Among the most popular fiction published is the mystery/thriller genre. A study of people who bought at least one fiction book per year found that almost fifty percent bought a mystery or thriller. Or course it’s a capacious category.
Some people like the “little gray cells” stories of rational deduction featuring sleuths like Sherlock and Poirot. Others favor the mean streets of the hard-boiled offspring of Hammett and Chandler. By now the permutations are endless.
There are detective tales set in every country on earth and in historical periods from Rome to the present. Spy novels, psychological thrillers, comic crime capers featuring characters like Donald Westlake’s luckless thief, Dortmunder, and Elmore Leonard’s dim-witted thugs.
Some of my current favorites, authors whose next book I look forward to, are David Downing, Robert Wilson, Philip Kerr and Alan Furst. And then there are writers who pretend to work within genre conventions only to subvert them or bend them to their own purposes, to tell unexpected tales. In this regard, Michael Gruber ranks very high.
From his brief bio, he seems to be an interesting man. He;s now 75 years old and didn’t publish his first fiction under his own name until he was 63. Child prodigies like Mozart, Keats and Rimbaud are depressing for anyone over thirty. Late bloomers like Gruber give us all hope.
A born-and-raised New Yorker, he studied English at Columbia and then took a swerve and got a second B.A. at City College in biology and a Ph.D. at the University of Miami in marine biology. He has worked in restaurants, as a rock and roll roadie, a medic in the U.S. Army and as an environmental policy wonk in the Carter White House and as a bureaucrat and speechwriter at EPA.
In 1988 he left one Washington (D.C.) for another, taking an environmental land use job with Washington State. In his spare time he ghost wrote fifteen legal thriller in fifteen years that appeared under the name Robert K. Tanenbaum.
Approaching retirement age, in 2003 he began to publish under his own name, novels characterized by exotic locales, unconventional heroes and villain, unusual subject matter, wide learning, felicitous style, and thrills leavened by humor.
Three books feature a Cuban-American Miami police detective, Jimmy Paz, whose mother runs a Cuban restaurant, despairs of her son’s profession and bachelor state, and practices Santeria. This proves useful since Paz keeps running into criminals who seem to be in league with dark forces. Gruber’s taste for third world material often seems more appropriate to a cultural anthropologist than to a marine biologist.
“Tropic of Night” is deeply creepy. “Valley of Bones” is even better. It features Paz, but also Lorna Wise, a psychologist whose rational analysis collides with a patient who is either a murderous religious maniac or a saintly Catholic nursing postulant who is being framed. Nothing is as it seems. She is Emmylou Garigeau Dideroff, a classic character.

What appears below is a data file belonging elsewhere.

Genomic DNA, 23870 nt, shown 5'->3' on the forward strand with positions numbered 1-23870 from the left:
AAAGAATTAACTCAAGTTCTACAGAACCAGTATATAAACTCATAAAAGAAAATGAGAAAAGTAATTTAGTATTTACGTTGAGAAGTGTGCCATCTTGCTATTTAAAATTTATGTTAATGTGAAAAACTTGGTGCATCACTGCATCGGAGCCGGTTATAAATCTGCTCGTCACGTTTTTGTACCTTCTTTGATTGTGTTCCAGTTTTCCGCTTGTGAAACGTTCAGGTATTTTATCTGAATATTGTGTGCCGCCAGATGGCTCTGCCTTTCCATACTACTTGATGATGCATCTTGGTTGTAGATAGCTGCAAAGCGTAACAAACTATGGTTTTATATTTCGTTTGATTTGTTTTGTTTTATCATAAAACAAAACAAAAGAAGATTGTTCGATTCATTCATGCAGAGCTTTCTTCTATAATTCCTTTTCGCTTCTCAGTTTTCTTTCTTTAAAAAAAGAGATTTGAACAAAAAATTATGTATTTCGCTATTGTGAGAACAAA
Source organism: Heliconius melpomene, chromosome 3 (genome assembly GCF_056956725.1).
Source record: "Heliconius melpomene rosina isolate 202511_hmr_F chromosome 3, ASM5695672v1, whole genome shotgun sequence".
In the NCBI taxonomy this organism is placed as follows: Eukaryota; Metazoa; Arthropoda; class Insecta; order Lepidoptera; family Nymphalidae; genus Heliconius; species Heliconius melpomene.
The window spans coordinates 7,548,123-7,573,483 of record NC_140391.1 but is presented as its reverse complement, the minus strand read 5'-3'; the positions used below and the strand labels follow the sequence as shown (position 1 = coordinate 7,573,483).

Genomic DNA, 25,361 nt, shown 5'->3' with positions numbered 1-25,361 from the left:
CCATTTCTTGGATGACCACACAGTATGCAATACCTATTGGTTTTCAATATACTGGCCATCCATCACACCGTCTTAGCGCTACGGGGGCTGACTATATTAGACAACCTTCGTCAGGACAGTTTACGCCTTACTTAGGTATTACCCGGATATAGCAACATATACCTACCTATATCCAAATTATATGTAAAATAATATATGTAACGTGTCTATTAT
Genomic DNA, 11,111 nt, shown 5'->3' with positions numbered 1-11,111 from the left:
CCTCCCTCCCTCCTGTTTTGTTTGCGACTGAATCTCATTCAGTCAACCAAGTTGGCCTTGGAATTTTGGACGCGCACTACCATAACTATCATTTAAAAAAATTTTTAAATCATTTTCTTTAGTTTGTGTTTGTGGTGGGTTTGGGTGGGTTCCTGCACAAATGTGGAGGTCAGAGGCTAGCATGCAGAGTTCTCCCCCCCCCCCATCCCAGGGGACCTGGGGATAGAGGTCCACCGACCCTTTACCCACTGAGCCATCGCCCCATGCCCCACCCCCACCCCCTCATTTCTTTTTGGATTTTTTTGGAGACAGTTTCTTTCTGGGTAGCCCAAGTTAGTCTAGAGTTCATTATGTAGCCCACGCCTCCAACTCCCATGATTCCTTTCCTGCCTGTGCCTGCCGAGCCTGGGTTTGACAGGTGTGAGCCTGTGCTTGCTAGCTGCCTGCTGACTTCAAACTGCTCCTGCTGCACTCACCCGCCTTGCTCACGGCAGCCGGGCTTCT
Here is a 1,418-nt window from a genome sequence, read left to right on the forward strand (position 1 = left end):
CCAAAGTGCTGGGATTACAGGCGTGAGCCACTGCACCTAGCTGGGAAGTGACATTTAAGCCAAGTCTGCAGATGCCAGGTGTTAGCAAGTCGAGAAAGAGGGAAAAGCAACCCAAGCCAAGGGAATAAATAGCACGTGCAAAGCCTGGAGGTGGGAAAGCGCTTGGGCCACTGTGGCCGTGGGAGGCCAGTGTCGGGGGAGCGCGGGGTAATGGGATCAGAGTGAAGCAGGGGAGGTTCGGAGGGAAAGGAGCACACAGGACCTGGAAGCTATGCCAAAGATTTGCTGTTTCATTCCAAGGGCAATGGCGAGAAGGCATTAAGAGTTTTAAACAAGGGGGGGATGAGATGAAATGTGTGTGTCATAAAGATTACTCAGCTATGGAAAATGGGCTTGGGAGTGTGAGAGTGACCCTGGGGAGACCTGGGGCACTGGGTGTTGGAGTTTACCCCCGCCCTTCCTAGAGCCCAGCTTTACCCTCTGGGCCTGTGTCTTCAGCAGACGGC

Emmylou has been sexually abused by her pillar-of-the-community police chief stepfather, has fallen in with drug dealers, descended to prostitution, yet also reads constantly and possesses an eidetic memory allowing her to interlard her tale of redneck woes with quotes from the likes of St, Teresa of Avila and this from Anatole France, “ The law, in its majesty, forbids the rich as well as the poor to sleep under bridges, to beg in the streets, and to steal bread.”
When Emmylou is asked to write a confession to a murder she did not commit, she composes one inspired by St.Augustine that confesses to her lapses form grace before she was saved by the Bloods. The shrink asks if she means the street gang of that name, and Emmylou laughs and laughs. Not for the first time Lorna is forced by Emmylou to confront the fact that there are more things in heaven and earth than are contained in her philosophy.
In fact, Emmylou was saved by the Society of the Nursing Sisters of the Blood of Christ, founded by a French woman whose family trust fund, based on an oil fortune, has allowed the order to bend Vatican rules, fund its own mission to bring nursing care to war zones, and to be supplied by its own air force. Somehow we have crossed from gritty thriller to the Lives of the Saints. In such somersaults, Gruber owes a debt to the late, great Richard Condon.
Gruber’s most famous book is the sublime “The Book of Air and Shadows,” about a breakneck race by various competing factions to find what may or may not be the manuscript of a lost Shakespeare play in the master’s hand. Priceless, and worth millions, so the love of lucre rather than literature motivates several of he unsavory characters in this lovely twist on “Treasure Island.”
“The Forgery of Venus” is about art forgery and a lot more. “The Good Son” concerns a Jungian psychologist and peace activist who is taken captive by terrorists. Her son is a great disappointment to her since he is a former Delta Force soldier, as far from a pacifist as possible, but a useful man to have in the family when mom needs to be rescued.
Nothing in Gruber’s bio suggests he’s an exert on Jungian psychology, African religion, art forgery, Catholic holy orders, special forces ops, Cuban cooking, Elizabethan textual scholarship or a dozen other odd byways that pepper his books, but as you read him you believe every word. You laugh, you cry, you cower in fear and you suspect he’s a wizard.
You also feel you are in good company with a subtle, literate, humane entertainer. Throughout all his books there is a subtext, that the conventional wisdom is inadequate, that black and white distinctions are overly simplistic, that life is stranger and more complex than our blunt instruments can explain.